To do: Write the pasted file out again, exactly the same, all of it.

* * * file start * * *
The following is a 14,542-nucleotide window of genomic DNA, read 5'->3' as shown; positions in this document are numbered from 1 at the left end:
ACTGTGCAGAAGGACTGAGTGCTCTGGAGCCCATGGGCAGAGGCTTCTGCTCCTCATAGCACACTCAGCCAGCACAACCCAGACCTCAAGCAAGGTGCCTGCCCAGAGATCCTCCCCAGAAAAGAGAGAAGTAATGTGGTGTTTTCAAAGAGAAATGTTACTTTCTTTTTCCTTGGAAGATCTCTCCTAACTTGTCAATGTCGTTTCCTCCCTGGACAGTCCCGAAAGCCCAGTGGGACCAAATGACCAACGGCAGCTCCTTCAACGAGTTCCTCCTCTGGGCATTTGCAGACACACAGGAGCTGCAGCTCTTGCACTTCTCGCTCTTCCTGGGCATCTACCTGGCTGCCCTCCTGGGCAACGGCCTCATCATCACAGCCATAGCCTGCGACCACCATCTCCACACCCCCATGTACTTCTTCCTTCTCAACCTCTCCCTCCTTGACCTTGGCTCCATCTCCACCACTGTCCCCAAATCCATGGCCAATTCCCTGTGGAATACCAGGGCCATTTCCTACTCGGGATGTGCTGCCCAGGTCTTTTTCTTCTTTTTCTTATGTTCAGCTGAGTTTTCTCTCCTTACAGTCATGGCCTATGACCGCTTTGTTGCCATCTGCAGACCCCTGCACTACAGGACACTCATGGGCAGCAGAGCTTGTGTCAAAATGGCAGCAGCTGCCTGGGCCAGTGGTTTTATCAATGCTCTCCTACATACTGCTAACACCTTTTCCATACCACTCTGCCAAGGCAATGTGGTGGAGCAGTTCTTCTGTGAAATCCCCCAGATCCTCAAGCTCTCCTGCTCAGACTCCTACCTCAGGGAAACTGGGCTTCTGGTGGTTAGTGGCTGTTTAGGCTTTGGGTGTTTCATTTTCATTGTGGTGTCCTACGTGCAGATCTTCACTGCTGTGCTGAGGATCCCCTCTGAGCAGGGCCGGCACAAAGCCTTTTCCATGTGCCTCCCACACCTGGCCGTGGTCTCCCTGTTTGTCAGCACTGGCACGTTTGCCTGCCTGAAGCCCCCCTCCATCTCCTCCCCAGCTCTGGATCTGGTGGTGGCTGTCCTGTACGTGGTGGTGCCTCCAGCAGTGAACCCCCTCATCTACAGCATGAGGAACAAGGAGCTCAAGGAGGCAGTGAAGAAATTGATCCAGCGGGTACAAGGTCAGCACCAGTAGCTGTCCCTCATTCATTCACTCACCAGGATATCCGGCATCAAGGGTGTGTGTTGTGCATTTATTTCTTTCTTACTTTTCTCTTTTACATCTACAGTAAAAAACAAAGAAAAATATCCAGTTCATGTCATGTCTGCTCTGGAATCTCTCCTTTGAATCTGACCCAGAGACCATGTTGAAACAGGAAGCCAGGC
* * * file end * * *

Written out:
The following is a 14,542-nucleotide window of genomic DNA, read 5'->3' as shown; positions in this document are numbered from 1 at the left end:
ACTGTGCAGAAGGACTGAGTGCTCTGGAGCCCATGGGCAGAGGCTTCTGCTCCTCATAGCACACTCAGCCAGCACAACCCAGACCTCAAGCAAGGTGCCTGCCCAGAGATCCTCCCCAGAAAAGAGAGAAGTAATGTGGTGTTTTCAAAGAGAAATGTTACTTTCTTTTTCCTTGGAAGATCTCTCCTAACTTGTCAATGTCGTTTCCTCCCTGGACAGTCCCGAAAGCCCAGTGGGACCAAATGACCAACGGCAGCTCCTTCAACGAGTTCCTCCTCTGGGCATTTGCAGACACACAGGAGCTGCAGCTCTTGCACTTCTCGCTCTTCCTGGGCATCTACCTGGCTGCCCTCCTGGGCAACGGCCTCATCATCACAGCCATAGCCTGCGACCACCATCTCCACACCCCCATGTACTTCTTCCTTCTCAACCTCTCCCTCCTTGACCTTGGCTCCATCTCCACCACTGTCCCCAAATCCATGGCCAATTCCCTGTGGAATACCAGGGCCATTTCCTACTCGGGATGTGCTGCCCAGGTCTTTTTCTTCTTTTTCTTATGTTCAGCTGAGTTTTCTCTCCTTACAGTCATGGCCTATGACCGCTTTGTTGCCATCTGCAGACCCCTGCACTACAGGACACTCATGGGCAGCAGAGCTTGTGTCAAAATGGCAGCAGCTGCCTGGGCCAGTGGTTTTATCAATGCTCTCCTACATACTGCTAACACCTTTTCCATACCACTCTGCCAAGGCAATGTGGTGGAGCAGTTCTTCTGTGAAATCCCCCAGATCCTCAAGCTCTCCTGCTCAGACTCCTACCTCAGGGAAACTGGGCTTCTGGTGGTTAGTGGCTGTTTAGGCTTTGGGTGTTTCATTTTCATTGTGGTGTCCTACGTGCAGATCTTCACTGCTGTGCTGAGGATCCCCTCTGAGCAGGGCCGGCACAAAGCCTTTTCCATGTGCCTCCCACACCTGGCCGTGGTCTCCCTGTTTGTCAGCACTGGCACGTTTGCCTGCCTGAAGCCCCCCTCCATCTCCTCCCCAGCTCTGGATCTGGTGGTGGCTGTCCTGTACGTGGTGGTGCCTCCAGCAGTGAACCCCCTCATCTACAGCATGAGGAACAAGGAGCTCAAGGAGGCAGTGAAGAAATTGATCCAGCGGGTACAAGGTCAGCACCAGTAGCTGTCCCTCATTCATTCACTCACCAGGATATCCGGCATCAAGGGTGTGTGTTGTGCATTTATTTCTTTCTTACTTTTCTCTTTTACATCTACAGTAAAAAACAAAGAAAAATATCCAGTTCATGTCATGTCTGCTCTGGAATCTCTCCTTTGAATCTGACCCAGAGACCATGTTGAAACAGGAAGCCAGGC